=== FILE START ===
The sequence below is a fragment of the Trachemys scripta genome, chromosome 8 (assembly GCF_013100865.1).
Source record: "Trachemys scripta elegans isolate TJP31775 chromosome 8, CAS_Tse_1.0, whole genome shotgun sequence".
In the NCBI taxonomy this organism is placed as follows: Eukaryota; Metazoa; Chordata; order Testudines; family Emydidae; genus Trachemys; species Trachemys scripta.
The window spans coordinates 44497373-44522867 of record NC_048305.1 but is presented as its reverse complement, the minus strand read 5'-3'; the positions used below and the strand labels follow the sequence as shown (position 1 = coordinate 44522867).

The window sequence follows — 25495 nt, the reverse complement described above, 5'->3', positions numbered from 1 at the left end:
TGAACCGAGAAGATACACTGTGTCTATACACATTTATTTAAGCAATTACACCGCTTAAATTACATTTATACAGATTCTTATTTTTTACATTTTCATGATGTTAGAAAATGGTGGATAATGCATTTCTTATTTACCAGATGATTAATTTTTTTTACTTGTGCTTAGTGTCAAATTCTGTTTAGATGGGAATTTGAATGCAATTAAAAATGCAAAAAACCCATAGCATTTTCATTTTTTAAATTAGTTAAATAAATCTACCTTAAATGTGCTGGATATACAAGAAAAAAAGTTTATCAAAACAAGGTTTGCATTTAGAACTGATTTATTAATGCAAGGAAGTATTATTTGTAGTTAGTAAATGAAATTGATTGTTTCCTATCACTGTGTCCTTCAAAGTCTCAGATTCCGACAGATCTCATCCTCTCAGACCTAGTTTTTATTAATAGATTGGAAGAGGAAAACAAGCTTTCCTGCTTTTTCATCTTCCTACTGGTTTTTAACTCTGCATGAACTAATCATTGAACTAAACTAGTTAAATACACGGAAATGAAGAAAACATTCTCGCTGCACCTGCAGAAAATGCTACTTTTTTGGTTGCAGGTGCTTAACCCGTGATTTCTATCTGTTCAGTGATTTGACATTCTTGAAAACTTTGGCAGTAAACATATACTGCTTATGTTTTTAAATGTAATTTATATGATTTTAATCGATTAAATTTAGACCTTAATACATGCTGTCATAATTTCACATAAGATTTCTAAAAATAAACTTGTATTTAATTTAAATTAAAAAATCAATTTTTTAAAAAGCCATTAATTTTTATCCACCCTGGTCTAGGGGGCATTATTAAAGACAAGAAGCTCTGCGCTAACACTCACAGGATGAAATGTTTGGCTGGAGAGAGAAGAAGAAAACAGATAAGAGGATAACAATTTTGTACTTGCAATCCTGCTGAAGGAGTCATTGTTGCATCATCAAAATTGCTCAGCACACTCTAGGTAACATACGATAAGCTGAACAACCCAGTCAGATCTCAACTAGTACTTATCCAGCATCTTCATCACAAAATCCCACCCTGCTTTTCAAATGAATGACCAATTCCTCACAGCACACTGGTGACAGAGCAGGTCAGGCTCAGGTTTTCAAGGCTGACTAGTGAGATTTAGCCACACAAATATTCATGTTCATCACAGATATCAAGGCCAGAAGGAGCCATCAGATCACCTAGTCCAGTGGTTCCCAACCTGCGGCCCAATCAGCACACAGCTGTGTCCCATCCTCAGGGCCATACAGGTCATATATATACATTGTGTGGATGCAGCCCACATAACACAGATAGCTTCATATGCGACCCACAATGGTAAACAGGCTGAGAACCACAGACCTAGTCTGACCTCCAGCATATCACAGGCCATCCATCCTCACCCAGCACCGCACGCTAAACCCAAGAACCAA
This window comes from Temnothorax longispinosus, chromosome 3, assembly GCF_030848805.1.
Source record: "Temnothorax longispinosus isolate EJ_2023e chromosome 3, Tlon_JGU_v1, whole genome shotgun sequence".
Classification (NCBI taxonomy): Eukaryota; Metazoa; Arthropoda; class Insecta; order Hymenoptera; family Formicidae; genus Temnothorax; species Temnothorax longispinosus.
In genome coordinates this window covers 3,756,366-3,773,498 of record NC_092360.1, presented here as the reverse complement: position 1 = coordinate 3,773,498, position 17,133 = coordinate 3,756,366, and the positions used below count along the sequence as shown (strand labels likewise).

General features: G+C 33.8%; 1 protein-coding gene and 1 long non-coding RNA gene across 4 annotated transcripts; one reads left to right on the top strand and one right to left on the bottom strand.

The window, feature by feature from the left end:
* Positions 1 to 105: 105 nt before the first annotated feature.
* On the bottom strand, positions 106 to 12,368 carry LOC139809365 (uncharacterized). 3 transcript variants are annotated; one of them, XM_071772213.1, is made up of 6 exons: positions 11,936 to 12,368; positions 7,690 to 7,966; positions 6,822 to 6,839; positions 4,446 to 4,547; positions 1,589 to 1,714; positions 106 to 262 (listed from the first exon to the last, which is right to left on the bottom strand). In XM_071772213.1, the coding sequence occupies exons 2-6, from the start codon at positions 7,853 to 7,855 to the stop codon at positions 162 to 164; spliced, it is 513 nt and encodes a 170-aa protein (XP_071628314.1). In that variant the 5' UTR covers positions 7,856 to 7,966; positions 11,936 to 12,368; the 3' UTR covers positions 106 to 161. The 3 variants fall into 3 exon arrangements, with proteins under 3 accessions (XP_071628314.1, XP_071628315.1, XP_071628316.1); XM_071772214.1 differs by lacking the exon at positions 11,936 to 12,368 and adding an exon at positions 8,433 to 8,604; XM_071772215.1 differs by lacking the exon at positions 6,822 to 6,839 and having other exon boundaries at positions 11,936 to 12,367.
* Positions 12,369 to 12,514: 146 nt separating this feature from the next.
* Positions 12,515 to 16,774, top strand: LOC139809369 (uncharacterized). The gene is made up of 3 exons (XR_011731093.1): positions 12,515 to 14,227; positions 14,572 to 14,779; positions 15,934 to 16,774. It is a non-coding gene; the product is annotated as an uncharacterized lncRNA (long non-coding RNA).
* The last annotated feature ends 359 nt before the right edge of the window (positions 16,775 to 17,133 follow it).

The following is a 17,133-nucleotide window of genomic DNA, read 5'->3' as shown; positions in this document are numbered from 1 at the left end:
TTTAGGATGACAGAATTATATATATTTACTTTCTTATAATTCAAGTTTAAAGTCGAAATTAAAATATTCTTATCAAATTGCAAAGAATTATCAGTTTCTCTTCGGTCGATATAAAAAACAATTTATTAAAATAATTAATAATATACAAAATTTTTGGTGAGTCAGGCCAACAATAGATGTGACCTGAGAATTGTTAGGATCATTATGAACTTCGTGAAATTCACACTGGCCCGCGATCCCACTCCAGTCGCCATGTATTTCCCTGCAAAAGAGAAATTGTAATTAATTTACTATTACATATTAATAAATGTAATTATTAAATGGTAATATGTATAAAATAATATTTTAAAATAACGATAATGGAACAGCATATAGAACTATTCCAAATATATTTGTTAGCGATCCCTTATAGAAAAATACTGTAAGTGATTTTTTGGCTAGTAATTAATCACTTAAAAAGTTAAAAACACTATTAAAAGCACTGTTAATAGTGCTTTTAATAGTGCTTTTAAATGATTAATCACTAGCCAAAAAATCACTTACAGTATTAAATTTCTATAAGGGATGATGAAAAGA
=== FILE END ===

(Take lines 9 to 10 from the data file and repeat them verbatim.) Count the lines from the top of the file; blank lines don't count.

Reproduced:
Classification (NCBI taxonomy): Eukaryota; Metazoa; Arthropoda; class Insecta; order Hymenoptera; family Formicidae; genus Temnothorax; species Temnothorax longispinosus.
In genome coordinates this window covers 3,756,366-3,773,498 of record NC_092360.1, presented here as the reverse complement: position 1 = coordinate 3,773,498, position 17,133 = coordinate 3,756,366, and the positions used below count along the sequence as shown (strand labels likewise).